Background: Panobinostat is a potent oral pan-deacetylase inhibitor that in preclinical studies has synergistic anti-myeloma activity when combined with bortezomib and dexamethasone. We aimed to compare panobinostat, bortezomib, and dexamethasone with placebo, bortezomib, and dexamethasone in patients with relapsed or relapsed and refractory multiple myeloma.
Methods: PANORAMA1 is a multicentre, randomised, placebo-controlled, double-blind phase 3 trial of patients with relapsed or relapsed and refractory multiple myeloma who have received between one and three previous treatment regimens. Patients were randomly assigned (1:1) via an interactive web-based and voice response system, stratified by number of previous treatment lines and by previous use of bortezomib, to receive 21 day cycles of placebo or panobinostat (20 mg; on days 1, 3, 5, 8, 10, 12, orally), both in combination with bortezomib (1·3 mg/m(2) on days 1, 4, 8, 11, intravenously) and dexamethasone (20 mg on days 1, 2, 4, 5, 8, 9, 11, 12, orally). Patients, physicians, and the investigators who did the data analysis were masked to treatment allocation; crossover was not permitted. The primary endpoint was progression-free survival (in accordance with modified European Group for Blood and Marrow Transplantation criteria and based on investigators' assessment) and was analysed by intention to treat. The study is ongoing, but no longer recruiting, and is registered at ClinicalTrials.gov, number NCT01023308.
Findings: 768 patients were enrolled between Jan 21, 2010, and Feb 29, 2012, with 387 randomly assigned to panobinostat, bortezomib, and dexamethasone and 381 to placebo, bortezomib, and dexamethasone. Median follow-up was 6·47 months (IQR 1·81-13·47) in the panobinostat group and 5·59 months (2·14-11·30) in the placebo group. Median progression-free survival was significantly longer in the panobinostat group than in the placebo group (11·99 months [95% CI 10·33-12·94] vs 8·08 months [7·56-9·23]; hazard ratio [HR] 0·63, 95% CI 0·52-0·76; p<0·0001). Overall survival data are not yet mature, although at the time of this analysis, median overall survival was 33·64 months (95% CI 31·34-not estimable) for the panobinostat group and 30·39 months (26·87-not estimable) for the placebo group (HR 0·87, 95% CI 0·69-1·10; p=0·26). The proportion of patients achieving an overall response did not differ between treatment groups (235 [60·7%, 95% CI 55·7-65·6] for panobinostat vs 208 [54·6%, 49·4-59·7] for placebo; p=0·09); however, the proportion of patients with a complete or near complete response was significantly higher in the panobinostat group than in the placebo group (107 [27·6%, 95% CI 23·2-32·4] vs 60 [15·7%, 12·2-19·8]; p=0·00006). Minimal responses were noted in 23 (6%) patients in the panobinostat group and in 42 (11%) in the placebo group. Median duration of response (partial response or better) was 13·14 months (95% CI 11·76-14·92) in the panobinostat group and 10·87 months (9·23-11·76) in the placebo group, and median time to response (partial response or better) was 1·51 months (1·41-1·64) in the panobinostat group and 2·00 months (1·61-2·79) in the placebo group. Serious adverse events were reported in 228 (60%) of 381 patients in the panobinostat group and 157 (42%) of 377 patients in the placebo group. Common grade 3-4 laboratory abnormalities and adverse events (irrespective of association with study drug) included thrombocytopenia (256 [67%] in the panobinostat group vs 118 [31%] in the placebo group), lymphopenia (202 [53%] vs 150 [40%]), diarrhoea (97 [26%] vs 30 [8%]), asthenia or fatigue (91 [24%] vs 45 [12%]), and peripheral neuropathy (67 [18%] vs 55 [15%]).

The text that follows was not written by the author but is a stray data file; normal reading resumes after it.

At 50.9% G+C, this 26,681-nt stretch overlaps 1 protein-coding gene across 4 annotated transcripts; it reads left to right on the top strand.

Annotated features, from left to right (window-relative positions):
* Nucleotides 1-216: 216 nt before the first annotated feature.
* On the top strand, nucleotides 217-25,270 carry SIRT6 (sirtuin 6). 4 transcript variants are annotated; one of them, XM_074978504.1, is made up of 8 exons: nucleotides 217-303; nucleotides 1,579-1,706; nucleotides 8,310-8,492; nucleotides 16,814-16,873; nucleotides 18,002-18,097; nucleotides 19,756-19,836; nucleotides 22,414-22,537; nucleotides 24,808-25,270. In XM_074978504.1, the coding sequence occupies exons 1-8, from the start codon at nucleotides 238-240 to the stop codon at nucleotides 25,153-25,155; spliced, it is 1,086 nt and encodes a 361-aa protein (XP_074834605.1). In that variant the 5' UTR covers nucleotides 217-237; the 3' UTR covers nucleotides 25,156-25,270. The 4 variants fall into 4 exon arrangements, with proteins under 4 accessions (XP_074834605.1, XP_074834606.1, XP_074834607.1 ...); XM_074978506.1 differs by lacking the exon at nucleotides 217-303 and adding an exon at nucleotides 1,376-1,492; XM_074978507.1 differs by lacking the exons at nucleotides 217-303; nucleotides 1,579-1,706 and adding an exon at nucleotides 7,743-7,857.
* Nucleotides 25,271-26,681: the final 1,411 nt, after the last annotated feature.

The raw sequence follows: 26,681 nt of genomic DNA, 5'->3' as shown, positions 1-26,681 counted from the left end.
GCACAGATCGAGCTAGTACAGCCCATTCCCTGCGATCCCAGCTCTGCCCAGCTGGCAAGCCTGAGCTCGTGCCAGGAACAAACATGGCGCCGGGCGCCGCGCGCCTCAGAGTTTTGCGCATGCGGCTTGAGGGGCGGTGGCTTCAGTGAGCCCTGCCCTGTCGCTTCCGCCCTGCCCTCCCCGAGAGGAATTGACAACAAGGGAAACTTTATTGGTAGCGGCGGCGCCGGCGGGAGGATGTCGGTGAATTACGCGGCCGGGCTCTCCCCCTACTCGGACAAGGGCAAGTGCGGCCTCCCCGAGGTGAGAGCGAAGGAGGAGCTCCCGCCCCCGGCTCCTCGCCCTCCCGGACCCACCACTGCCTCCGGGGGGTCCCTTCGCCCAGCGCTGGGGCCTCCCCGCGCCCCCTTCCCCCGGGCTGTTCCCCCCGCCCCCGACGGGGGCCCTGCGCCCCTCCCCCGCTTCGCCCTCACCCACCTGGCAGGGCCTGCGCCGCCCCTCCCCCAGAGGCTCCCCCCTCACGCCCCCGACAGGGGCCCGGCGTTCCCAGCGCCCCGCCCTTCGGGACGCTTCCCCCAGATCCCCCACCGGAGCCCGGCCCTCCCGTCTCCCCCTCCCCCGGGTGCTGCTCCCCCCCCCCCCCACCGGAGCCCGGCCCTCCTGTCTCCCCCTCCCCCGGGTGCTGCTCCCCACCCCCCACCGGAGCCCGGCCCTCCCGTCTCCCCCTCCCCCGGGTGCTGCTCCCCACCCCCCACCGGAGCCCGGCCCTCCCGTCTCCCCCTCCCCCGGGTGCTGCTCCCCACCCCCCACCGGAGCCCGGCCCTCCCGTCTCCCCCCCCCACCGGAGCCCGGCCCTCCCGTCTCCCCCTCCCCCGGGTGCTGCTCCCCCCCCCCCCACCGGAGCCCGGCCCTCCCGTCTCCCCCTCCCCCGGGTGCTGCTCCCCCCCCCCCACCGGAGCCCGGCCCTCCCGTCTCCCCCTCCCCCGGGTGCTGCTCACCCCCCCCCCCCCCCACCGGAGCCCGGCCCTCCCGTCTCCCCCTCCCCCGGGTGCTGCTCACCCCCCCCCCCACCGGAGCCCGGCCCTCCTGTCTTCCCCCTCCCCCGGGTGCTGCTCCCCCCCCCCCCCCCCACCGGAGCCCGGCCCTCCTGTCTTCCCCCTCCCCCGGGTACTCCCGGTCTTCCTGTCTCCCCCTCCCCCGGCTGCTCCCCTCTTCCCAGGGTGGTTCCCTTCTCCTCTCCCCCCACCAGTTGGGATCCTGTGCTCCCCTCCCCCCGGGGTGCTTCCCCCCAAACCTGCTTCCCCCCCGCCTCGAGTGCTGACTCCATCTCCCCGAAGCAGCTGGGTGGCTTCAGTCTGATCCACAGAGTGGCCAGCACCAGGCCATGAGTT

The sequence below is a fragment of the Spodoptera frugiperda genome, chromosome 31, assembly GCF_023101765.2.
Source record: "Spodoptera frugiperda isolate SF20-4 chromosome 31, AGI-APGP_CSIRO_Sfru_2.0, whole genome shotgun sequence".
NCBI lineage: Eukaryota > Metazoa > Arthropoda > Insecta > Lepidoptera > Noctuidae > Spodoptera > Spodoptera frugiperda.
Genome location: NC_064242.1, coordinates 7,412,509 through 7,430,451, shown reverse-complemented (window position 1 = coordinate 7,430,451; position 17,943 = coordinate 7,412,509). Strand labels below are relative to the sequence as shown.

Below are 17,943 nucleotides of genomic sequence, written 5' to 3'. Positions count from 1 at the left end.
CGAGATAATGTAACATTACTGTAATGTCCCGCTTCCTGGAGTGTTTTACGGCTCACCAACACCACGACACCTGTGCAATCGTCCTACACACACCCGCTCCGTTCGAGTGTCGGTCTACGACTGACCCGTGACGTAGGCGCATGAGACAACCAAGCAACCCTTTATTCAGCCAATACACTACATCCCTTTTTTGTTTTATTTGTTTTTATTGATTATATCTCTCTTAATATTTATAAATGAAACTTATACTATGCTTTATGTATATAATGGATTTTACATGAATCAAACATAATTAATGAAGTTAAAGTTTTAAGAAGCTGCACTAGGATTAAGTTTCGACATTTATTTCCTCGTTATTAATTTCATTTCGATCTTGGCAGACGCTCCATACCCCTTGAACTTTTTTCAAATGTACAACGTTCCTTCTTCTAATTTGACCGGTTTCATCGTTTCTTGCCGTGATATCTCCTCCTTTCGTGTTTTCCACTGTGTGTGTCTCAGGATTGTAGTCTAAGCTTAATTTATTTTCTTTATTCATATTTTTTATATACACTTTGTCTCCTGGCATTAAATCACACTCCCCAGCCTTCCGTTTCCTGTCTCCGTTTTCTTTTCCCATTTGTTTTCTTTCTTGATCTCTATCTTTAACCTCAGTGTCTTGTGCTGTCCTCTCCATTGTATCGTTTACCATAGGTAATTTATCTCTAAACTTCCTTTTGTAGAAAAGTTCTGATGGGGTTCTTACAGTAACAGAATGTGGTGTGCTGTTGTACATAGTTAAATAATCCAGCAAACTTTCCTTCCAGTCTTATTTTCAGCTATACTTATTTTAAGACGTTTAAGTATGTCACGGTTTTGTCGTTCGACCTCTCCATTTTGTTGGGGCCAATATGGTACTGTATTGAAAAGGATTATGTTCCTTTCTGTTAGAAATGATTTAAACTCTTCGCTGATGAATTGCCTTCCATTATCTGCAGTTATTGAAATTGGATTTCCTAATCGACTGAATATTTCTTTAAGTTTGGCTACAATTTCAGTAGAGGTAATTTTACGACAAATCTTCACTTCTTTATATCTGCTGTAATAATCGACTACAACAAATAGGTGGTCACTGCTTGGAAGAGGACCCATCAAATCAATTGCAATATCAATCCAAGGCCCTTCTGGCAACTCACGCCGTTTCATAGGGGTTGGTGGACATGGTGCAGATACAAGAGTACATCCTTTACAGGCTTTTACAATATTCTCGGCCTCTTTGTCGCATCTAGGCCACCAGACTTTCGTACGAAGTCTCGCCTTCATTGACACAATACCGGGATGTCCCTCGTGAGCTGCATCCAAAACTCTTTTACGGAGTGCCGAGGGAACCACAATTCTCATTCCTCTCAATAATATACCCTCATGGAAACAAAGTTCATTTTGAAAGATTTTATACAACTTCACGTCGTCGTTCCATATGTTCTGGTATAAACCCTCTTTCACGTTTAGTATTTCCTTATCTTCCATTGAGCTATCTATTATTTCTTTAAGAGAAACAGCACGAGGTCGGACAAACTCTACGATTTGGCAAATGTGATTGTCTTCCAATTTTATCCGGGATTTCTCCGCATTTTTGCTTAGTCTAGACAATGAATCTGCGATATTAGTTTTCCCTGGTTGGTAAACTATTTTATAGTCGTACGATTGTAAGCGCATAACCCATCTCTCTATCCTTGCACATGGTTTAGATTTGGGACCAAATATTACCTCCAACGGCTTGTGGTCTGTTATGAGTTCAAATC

Interpretation: Our results suggest that panobinostat could be a useful addition to the treatment armamentarium for patients with relapsed or relapsed and refractory multiple myeloma. Longer follow up will be necessary to determine whether there is any effect on overall survival.
Funding: Novartis Pharmaceuticals.
Copyright © 2014 Elsevier Ltd. All rights reserved.